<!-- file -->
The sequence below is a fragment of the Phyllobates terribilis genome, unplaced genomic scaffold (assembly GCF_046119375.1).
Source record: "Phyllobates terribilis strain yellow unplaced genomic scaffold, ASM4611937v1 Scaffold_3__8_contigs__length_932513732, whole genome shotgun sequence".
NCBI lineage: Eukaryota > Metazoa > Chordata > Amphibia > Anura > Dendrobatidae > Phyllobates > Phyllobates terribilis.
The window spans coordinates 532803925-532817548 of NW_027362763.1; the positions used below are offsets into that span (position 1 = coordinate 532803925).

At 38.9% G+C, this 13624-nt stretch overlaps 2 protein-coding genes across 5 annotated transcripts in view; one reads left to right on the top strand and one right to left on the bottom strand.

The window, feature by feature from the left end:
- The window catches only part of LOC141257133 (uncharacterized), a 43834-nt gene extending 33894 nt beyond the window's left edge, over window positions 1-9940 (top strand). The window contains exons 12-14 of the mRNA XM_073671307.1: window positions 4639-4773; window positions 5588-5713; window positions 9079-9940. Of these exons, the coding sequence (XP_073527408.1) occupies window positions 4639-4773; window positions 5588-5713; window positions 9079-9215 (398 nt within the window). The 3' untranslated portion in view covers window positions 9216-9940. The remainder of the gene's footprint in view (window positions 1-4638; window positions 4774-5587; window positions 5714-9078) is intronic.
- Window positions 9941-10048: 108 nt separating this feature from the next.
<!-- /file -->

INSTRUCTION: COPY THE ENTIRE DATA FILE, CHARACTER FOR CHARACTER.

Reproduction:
The sequence below is a fragment of the Phyllobates terribilis genome, unplaced genomic scaffold (assembly GCF_046119375.1).
Source record: "Phyllobates terribilis strain yellow unplaced genomic scaffold, ASM4611937v1 Scaffold_3__8_contigs__length_932513732, whole genome shotgun sequence".
NCBI lineage: Eukaryota > Metazoa > Chordata > Amphibia > Anura > Dendrobatidae > Phyllobates > Phyllobates terribilis.
The window spans coordinates 532803925-532817548 of NW_027362763.1; the positions used below are offsets into that span (position 1 = coordinate 532803925).

At 38.9% G+C, this 13624-nt stretch overlaps 2 protein-coding genes across 5 annotated transcripts in view; one reads left to right on the top strand and one right to left on the bottom strand.

The window, feature by feature from the left end:
- The window catches only part of LOC141257133 (uncharacterized), a 43834-nt gene extending 33894 nt beyond the window's left edge, over window positions 1-9940 (top strand). The window contains exons 12-14 of the mRNA XM_073671307.1: window positions 4639-4773; window positions 5588-5713; window positions 9079-9940. Of these exons, the coding sequence (XP_073527408.1) occupies window positions 4639-4773; window positions 5588-5713; window positions 9079-9215 (398 nt within the window). The 3' untranslated portion in view covers window positions 9216-9940. The remainder of the gene's footprint in view (window positions 1-4638; window positions 4774-5587; window positions 5714-9078) is intronic.
- Window positions 9941-10048: 108 nt separating this feature from the next.